12/06/2006

12-06-06 - 1

The original developer has redone the classic game "Another World" for Windows XP in high res. You can get the demo here . It's one of my favorite games of all time; I have no idea if it still holds up at all. The gameplay even at the time was pretty annoying puzzle stuff, with that digital movement ala Prince of Persia or the old Oddworld stuff.

12/03/2006

12-03-06 - 1

Evaluating the "Need A Win" hypothesis.

A lot of people in Sports Betting use the motivation of the two teams as a basis for choosing the side to bet. The theory is that the team that needs a win is more likely to play to full effort and beat the spread. I've always been skeptical of these theories and thought I'd try to statistically examine how important this theory actually is.

I examined all the NFL games from 1999 to 2006. For each game I made a rough evaluation of which of the teams "needed a win". Only games in weeks 8-14 were examined, which is the heart of the playoff run. Teams that "need a win" were any teams with a record >= 50% wins and with a record worse than 8-2. Generally these are the teams on the bubble for their division or a wild-card spot. Note that this isn't a totally precise measure of "need a win" but it should be good enough to see some statistical correlation if any exists.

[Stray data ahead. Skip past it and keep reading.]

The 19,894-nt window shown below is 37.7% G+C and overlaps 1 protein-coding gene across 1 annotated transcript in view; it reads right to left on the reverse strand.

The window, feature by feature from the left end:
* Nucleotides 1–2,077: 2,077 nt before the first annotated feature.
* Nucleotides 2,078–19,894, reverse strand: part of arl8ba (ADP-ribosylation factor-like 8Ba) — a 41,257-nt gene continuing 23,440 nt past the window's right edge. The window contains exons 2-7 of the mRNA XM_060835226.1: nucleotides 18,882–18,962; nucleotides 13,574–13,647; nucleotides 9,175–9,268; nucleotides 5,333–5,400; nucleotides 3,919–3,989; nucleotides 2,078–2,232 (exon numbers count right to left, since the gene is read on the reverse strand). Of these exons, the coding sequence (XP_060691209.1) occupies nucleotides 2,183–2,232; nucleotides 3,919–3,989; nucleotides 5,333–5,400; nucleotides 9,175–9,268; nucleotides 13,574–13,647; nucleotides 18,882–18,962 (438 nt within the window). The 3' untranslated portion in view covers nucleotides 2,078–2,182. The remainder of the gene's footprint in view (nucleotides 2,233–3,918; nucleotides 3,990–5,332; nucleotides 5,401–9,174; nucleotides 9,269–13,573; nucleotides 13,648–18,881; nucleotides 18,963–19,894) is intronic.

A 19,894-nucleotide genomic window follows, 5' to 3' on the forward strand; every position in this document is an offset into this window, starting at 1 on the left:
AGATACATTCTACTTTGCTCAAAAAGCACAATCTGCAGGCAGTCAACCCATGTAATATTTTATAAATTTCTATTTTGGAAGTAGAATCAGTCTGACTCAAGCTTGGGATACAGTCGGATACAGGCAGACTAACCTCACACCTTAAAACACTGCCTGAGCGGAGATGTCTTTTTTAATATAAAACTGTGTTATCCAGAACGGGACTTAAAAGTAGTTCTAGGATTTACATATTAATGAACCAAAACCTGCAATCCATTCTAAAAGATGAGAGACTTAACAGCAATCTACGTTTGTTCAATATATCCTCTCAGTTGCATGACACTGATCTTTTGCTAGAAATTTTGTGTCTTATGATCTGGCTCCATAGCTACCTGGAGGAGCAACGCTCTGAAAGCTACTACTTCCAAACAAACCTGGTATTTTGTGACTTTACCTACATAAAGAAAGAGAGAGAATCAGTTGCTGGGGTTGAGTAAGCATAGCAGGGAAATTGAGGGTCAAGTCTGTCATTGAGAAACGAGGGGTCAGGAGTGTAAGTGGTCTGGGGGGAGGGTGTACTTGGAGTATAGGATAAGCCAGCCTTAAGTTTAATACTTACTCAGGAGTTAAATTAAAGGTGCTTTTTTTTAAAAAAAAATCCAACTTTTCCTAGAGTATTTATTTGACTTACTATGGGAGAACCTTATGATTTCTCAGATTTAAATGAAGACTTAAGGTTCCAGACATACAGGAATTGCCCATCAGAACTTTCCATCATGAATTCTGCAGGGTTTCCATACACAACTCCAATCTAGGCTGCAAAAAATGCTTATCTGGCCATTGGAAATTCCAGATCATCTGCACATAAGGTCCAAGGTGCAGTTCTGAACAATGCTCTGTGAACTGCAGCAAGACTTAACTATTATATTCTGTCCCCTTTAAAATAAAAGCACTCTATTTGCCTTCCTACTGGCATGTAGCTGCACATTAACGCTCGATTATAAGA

Here are the results. There are four categories :

cat 0 = both teams don't need a win
cat 1 = road team needs a win
cat 2 = home team needs a win
cat 3 = both teams need a win

The results are (home wins)-(home losses)-(pushes)
ATS = Against The Spread

32 teams, 1992 games

cat 0 WLP : 827-578-0
cat 0 ATS : 678-683-44
cat 1 WLP : 84-125-0
cat 1 ATS : 103-100-6
cat 2 WLP : 138-65-0
cat 2 ATS : 94-102-7
cat 3 WLP : 105-69-1
cat 3 ATS : 91-76-8

In particular look at categories 1 and 2. The team that needs a win is 263-149 vs. teams that don't need a win. However, they are only 194-205 ATS !!

Now, is that W-L record even significant? The fact is most of the time you have a "need a win" vs. "dont need a win" matchup it's a pretty good team vs. a very bad team, so it's no surprise that they win a lot more.

For comparison I did the same study, but just grouped based on teams with a record >= 50% against teams with a record < 50% , eg. winning teams vs. losing teams.

32 teams, 1992 games
cat 0 WLP : 219-136-0
cat 0 ATS : 177-169-9
cat 1 WLP : 186-268-0
cat 1 ATS : 224-213-17
cat 2 WLP : 328-111-0
cat 2 ATS : 216-211-12
cat 3 WLP : 421-322-1
cat 3 ATS : 349-368-27

Winnings teams are 596-297 against losing teams, which is actually a better ratio than the "need a win" vs "dont need a win".

It's possible that a better measure of "need a win" would reveal a slight statistical significance, but the absense of any here indicates it is not strong at all.

12/02/2006

12-02-06 - 1

So, this whole show is on Youtube if you click around the Related links; it's amazing, they did a ton of songs : RadioHead at Le Reservoir